Beaune, Colette; Lequain, Élodie (2007). “Marie de Berry et les livres”. In Legaré, Anne-Marie. Livres et lectures de femmes en Europe entre Moyen Âge et Renaissance (in French). Turnhout: Brepols. pp. 49–66.

  14. Ellie Velinska on October 19, 2017 at 2:24 pm said:

    There is a similar “backward T-O” Earth representation in BL Harley 334, fol.29
    I agree with the experts that this elements pie-chart is not unique to the Oresme manuscript. I disagree that there are a lot of examples. Unlike the T-O maps that are easily found, the backward T charts I’ve seen are very few and if somebody can give us more examples, that would be great.

  15. Ellie: perhaps we could call them “inverted T-O charts” to emphasize their inversion rather than their (Arnaudian) “perversion”? 🙂

  16. Ellie Velinska on October 19, 2017 at 8:12 pm said:

    “Inverted” sounds right 🙂

  17. The idea that the lower part of the earth was covered with water is the standard idea in medieval European and Islamic works, and is found in the classical geographies. The experts are right that such an idea, and drawings of it are found everywhere, or ‘all over the place’.
    Surely, the origin of Oresme’s image for the globe is what needs to be sought, given that it is not original to him, and the image in question is as plainly a product of Latin culture and habits as the VMS imagery is not.

    On this last point, just btw I used that same image in post about methodology and ‘blind spots’ in Voynich writings. The relevant paragraph reads:

    “Style together with Attitude:

    In the way that French image emphasises rank, material possessions, assumes the world an arena dominated by men and their objects so redolent of wealth and status, the French illumination proclaims itself a product of the Latins’ world and worldview. Consider this careful depiction of gilded furniture, rich clothing, luxurious curtains, deferential nobles and a masterly king above the submissive scholar, Nicole Oresme. Nowhere do we see a similar conception of life or the world within the Voynich manuscript.”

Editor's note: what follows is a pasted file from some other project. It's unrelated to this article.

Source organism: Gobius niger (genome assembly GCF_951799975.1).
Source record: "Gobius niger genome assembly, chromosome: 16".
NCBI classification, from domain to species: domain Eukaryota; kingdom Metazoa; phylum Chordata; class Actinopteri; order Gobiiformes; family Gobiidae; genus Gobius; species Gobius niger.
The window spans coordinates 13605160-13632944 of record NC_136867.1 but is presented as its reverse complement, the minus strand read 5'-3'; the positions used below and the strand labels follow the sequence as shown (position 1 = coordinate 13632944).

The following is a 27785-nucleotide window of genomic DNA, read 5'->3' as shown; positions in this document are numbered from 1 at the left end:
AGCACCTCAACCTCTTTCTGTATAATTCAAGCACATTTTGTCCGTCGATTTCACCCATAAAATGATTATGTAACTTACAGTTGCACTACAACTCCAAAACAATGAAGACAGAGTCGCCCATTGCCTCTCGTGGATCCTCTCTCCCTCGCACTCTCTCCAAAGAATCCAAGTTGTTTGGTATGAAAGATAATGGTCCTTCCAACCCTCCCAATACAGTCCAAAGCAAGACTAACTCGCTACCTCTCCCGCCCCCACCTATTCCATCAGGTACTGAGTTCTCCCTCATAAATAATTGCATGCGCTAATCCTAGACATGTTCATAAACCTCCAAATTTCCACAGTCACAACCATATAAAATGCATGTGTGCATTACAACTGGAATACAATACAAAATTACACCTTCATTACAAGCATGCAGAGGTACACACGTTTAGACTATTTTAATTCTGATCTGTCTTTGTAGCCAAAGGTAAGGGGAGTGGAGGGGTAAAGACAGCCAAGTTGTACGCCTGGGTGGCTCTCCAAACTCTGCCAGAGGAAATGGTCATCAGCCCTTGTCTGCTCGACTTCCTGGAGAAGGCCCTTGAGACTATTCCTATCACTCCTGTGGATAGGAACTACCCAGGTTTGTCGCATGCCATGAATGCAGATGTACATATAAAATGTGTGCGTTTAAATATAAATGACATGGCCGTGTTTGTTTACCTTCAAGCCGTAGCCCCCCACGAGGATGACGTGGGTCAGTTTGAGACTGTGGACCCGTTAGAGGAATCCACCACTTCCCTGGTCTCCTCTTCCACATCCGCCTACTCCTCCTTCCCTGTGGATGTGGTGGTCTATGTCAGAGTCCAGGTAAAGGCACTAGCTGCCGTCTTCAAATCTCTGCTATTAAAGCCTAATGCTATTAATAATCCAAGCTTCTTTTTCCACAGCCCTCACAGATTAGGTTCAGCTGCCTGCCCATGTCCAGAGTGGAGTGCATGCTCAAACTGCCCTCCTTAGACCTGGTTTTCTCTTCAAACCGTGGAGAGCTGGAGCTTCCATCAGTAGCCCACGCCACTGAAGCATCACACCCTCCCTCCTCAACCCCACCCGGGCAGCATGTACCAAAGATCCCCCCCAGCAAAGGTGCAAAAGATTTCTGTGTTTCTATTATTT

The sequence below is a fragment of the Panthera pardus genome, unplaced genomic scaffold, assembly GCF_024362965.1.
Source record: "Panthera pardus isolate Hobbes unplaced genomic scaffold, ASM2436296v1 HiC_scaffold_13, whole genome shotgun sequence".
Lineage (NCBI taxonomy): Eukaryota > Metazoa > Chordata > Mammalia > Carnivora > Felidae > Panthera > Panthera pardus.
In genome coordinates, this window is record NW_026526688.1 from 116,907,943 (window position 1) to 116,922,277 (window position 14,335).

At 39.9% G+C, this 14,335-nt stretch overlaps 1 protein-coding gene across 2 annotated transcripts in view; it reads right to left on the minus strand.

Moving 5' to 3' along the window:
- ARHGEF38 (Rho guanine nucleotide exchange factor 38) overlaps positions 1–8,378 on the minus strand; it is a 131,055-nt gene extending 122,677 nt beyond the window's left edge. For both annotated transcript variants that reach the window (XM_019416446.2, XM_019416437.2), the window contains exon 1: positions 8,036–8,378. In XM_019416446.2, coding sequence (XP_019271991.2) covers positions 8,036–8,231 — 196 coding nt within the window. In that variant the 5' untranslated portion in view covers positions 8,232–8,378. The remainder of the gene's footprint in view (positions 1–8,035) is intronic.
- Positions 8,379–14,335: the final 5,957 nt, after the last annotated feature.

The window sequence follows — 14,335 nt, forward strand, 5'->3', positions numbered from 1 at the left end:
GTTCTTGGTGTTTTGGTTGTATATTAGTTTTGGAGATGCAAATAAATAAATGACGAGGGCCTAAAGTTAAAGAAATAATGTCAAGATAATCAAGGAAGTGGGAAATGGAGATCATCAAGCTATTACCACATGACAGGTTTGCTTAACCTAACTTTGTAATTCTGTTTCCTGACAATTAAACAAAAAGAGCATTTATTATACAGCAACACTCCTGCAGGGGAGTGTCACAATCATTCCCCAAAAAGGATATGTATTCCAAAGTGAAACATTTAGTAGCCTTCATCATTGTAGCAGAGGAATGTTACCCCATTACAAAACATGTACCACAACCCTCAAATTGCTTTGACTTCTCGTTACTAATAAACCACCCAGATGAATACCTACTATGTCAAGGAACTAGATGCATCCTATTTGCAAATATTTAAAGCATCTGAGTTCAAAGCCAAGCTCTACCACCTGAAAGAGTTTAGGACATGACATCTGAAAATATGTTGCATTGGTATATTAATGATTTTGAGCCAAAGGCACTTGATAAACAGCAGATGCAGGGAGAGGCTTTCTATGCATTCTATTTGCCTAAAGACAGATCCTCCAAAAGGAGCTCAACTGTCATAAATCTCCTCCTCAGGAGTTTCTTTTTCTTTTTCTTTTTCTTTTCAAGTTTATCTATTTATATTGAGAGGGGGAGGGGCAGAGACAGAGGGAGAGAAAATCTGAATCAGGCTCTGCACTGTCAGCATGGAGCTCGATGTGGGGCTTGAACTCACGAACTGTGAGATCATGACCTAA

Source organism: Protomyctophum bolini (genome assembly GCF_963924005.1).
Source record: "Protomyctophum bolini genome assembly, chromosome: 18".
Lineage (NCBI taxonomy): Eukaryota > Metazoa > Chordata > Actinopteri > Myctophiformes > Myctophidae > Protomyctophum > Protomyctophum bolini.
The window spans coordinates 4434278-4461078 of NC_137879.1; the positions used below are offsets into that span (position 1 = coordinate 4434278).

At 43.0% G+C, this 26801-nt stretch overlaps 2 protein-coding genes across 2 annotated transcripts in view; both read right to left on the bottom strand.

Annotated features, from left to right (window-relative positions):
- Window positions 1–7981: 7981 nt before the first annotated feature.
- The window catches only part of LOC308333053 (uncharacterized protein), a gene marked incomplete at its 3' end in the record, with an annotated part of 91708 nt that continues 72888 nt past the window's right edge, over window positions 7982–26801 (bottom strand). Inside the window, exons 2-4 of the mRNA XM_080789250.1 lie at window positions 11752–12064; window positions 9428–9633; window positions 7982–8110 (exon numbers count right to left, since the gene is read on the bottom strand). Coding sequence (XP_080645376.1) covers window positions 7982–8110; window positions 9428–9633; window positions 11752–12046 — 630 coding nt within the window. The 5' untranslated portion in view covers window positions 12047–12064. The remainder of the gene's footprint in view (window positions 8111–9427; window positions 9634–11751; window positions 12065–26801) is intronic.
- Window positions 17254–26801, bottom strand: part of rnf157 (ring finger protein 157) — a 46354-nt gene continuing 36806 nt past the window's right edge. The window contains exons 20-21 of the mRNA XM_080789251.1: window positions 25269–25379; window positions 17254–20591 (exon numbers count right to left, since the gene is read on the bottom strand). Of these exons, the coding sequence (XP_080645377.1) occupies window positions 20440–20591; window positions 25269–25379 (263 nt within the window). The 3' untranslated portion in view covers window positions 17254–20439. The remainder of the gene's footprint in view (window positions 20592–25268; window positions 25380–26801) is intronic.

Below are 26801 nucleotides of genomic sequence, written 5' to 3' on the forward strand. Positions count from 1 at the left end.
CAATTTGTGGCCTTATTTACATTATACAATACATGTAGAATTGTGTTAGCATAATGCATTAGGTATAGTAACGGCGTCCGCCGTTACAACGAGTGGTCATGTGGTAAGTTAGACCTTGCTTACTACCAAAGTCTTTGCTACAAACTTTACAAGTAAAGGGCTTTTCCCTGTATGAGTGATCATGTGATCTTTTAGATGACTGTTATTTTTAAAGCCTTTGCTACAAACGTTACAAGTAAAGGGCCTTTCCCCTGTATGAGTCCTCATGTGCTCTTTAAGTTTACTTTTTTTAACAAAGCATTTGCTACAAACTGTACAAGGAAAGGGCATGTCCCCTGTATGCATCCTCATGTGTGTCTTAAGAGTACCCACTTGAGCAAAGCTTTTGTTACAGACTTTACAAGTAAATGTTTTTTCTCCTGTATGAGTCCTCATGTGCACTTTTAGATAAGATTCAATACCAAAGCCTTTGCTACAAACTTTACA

By Oresme’s time, turning the world ‘North Up’ had come to be an accepted convention, and the ‘east up’ habit of earlier medieval works was beginning to fall in favour. So that’s not such an issue, either.

    I suppose if I wanted to know where the illuminator got the idea for surrounding a tripartite circle with a cloudband, I’d begin by researching what the specialists have said about the illuminations (rather than about the patron, or Oresme).

    I expect that one might find a rich vein of information by considering the range of works attributed to that illuminator/atelier and then also considering the textual tradition and stemmae for the text of de Caelo.

    Still, the line to be preferred in this sort of research must vary, depending on whether the aim is to determine whether the Oresme picture has any close links to images in the Vms, or whether the aim is to explore the history of a library in which the volume once lay.

    (If it happens to be part of someone else’s efforts to duplicate the research which resulted in my mentioning Guglielmo Libri, I would suggest that person simply leave a comment or question at Voynich imagery. If it so happens… 🙂 )

  18. Diane: I have no doubt that there’s much more literature to be found here, so far we have merely scratched its surface.

  19. Ellie Velinska on October 22, 2017 at 9:14 pm said:

    Hi Diane, do you have any actual examples from Islamic works or anywhere else to add to the discussion (since they are found everywhere and all over the place). I would love the “experts” to show us a few of thess so “wide spread” inverted T-O charts. I only found the above three so far.
    Save me the pseudo-academia gibberish and give us links to such examples.
    Thanks in advance

  20. Hi Ellie, Nick,